US vets getting bad end of Express Scripts deal, oncology alliance says

Express Scripts' partnership with Tricare is putting active duty military personnel and veterans at risk, the Community Oncology Alliance told the U.S. Department of Defense according to The Columbus Dispatch

Express Scripts, the largest pharmacy benefit manager in the country, entered into an exclusive agreement with Tricare, the federal healthcare program for uniformed U.S. service members, retirees and their families, in 2009. Express Scripts handles all pharmacy reimbursements for Tricare. 

Community oncology clinics have told the Defense Department that Express Scripts is forcing cancer patients to use its mail-order pharmacy, which can cause long delays in getting their lifesaving drugs, the Dispatch reported. 

Express Scripts has also given preference to more expensive drugs, raising costs for patients. Mark Nelson, the CEO of Northwest Medical Specialties in Tacoma, Wash., told the Dispatch that he had a patient who was forced off the cheaper version of a cancer drug. 

Ted Okon, executive director of the oncology alliance, told the Dispatch that Express Scripts is "lowballing reimbursement rates for oral cancer drugs to oncology providers" in both independent practices and hospital systems and making it impossible for providers to afford to give these drugs to their patients.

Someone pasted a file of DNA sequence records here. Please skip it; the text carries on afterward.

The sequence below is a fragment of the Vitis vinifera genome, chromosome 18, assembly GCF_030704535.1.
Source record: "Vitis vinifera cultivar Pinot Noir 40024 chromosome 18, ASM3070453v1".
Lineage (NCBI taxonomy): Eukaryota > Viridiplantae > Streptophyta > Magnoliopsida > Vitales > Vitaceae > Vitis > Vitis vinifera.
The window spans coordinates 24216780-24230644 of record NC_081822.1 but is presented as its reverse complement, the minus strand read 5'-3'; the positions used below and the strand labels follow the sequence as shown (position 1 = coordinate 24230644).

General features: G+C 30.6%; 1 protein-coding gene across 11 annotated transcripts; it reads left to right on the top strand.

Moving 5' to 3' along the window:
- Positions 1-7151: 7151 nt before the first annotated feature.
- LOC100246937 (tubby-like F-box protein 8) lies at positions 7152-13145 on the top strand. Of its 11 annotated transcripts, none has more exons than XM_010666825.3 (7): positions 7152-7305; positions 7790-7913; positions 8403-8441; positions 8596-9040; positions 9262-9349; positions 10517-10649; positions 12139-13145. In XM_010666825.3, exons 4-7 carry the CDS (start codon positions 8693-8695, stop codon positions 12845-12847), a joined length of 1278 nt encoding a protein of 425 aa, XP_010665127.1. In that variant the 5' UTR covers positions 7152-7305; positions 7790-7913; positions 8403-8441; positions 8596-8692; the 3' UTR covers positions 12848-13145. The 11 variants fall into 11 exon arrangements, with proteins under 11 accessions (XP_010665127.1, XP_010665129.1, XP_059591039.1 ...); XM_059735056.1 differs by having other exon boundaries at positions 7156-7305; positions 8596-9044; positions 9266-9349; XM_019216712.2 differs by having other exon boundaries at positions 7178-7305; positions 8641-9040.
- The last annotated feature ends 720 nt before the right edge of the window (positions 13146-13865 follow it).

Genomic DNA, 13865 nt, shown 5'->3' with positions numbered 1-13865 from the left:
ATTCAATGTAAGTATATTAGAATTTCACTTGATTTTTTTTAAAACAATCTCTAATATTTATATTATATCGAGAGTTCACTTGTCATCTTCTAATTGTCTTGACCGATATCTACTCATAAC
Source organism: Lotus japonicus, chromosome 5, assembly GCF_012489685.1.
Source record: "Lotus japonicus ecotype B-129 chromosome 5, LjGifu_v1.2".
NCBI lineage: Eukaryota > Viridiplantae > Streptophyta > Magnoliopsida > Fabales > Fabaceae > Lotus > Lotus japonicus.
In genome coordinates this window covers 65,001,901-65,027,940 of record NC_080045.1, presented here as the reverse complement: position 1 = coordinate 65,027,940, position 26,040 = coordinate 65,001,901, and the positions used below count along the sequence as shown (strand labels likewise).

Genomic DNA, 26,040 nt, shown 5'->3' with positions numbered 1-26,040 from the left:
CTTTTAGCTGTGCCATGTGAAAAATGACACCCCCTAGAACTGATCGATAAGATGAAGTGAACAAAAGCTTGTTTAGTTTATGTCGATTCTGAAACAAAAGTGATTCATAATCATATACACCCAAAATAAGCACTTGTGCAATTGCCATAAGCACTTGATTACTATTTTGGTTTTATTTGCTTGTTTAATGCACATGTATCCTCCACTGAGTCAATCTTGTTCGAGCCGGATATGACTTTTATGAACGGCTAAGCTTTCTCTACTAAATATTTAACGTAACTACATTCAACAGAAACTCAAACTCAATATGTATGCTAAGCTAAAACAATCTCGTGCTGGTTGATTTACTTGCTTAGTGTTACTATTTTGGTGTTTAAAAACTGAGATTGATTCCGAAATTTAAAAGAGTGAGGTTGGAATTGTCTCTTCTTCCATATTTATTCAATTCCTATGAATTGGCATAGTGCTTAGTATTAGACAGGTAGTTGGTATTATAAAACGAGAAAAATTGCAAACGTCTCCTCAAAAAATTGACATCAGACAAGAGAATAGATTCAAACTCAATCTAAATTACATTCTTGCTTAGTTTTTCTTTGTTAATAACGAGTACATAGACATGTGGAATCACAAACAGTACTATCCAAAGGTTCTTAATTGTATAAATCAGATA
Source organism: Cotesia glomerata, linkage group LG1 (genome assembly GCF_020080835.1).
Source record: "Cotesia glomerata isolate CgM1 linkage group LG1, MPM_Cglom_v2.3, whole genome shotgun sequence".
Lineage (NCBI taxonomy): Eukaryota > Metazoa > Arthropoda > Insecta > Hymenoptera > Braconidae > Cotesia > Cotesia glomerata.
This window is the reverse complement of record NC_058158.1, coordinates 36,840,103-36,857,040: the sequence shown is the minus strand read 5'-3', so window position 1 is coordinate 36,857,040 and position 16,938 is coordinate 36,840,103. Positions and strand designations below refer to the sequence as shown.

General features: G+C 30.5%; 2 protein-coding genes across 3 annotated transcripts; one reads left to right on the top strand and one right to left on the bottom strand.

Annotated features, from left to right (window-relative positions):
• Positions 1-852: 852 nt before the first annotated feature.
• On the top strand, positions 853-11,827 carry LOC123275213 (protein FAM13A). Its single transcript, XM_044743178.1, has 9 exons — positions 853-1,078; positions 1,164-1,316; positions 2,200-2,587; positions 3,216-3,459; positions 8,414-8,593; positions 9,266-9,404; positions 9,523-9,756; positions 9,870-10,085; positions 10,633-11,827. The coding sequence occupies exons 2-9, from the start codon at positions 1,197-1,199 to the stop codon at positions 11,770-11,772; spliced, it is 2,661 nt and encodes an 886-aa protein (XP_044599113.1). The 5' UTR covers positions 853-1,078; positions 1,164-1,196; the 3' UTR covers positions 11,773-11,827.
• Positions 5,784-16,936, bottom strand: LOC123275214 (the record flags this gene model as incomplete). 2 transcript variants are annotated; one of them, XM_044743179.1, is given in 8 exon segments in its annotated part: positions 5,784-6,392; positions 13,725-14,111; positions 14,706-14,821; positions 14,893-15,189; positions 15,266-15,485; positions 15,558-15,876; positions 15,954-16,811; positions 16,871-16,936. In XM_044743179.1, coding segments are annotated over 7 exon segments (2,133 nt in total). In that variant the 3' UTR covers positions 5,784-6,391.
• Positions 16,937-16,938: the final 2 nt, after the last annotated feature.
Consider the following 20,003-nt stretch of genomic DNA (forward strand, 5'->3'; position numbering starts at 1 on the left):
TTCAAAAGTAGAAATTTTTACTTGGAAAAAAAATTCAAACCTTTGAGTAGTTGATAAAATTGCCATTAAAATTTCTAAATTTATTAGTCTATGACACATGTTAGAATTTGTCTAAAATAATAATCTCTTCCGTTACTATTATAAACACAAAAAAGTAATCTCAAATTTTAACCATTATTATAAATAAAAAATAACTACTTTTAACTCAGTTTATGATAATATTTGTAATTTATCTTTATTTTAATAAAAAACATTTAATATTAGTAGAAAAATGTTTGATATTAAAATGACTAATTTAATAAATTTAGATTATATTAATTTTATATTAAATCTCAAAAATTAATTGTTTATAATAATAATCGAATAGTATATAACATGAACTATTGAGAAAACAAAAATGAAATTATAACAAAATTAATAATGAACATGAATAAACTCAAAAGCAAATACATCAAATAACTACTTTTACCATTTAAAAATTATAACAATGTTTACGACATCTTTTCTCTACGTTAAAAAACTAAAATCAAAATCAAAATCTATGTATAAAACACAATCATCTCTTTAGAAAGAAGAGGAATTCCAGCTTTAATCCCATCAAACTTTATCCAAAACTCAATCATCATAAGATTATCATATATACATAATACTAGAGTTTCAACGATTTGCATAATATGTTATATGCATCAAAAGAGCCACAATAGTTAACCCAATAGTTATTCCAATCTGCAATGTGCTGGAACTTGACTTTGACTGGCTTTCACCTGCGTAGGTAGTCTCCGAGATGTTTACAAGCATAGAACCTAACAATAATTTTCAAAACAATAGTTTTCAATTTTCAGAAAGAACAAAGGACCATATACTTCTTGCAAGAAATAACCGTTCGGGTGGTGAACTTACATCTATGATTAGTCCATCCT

Using mail-order pharmacies can cause long delays in starting care, interruptions to ongoing care, and slowness to adapting to changes in care, the Dispatch reported. 

Express Scripts told Becker's Hospital Review that it is providing customers with the most cost-effective options. 

"One way we accomplish this is by having patients fill the medication at an in-network specialty pharmacy (not always exclusively an Express Scripts pharmacy or Accredo) rather than obtaining the medication from the physician’s office, where the medications are often marked up considerably. In this practice, the pharmacy provides the medication directly to the patient or the physician’s office or outpatient treatment center for administration," an Express Scripts spokesperson told Becker's

A Tricare spokesperson told the Dispatch the agency hasn't had issues with mail-order pharmacies. 

"We continuously monitor mail order pharmacy performance. There are no indications it is an inferior way for medications to be dispensed," the spokesperson said. 

"Shipping via mail is a safe, convenient, and accepted method to ensure delivery of these medications and can help vulnerable beneficiaries, such as our oncology patients reduce unnecessary exposures to illness," a Tricare spokesperson told Becker's

The oncology alliance has argued that Express Scripts forces customers to use Accredo, its mail-order pharmacy, to maximize its own profits. 

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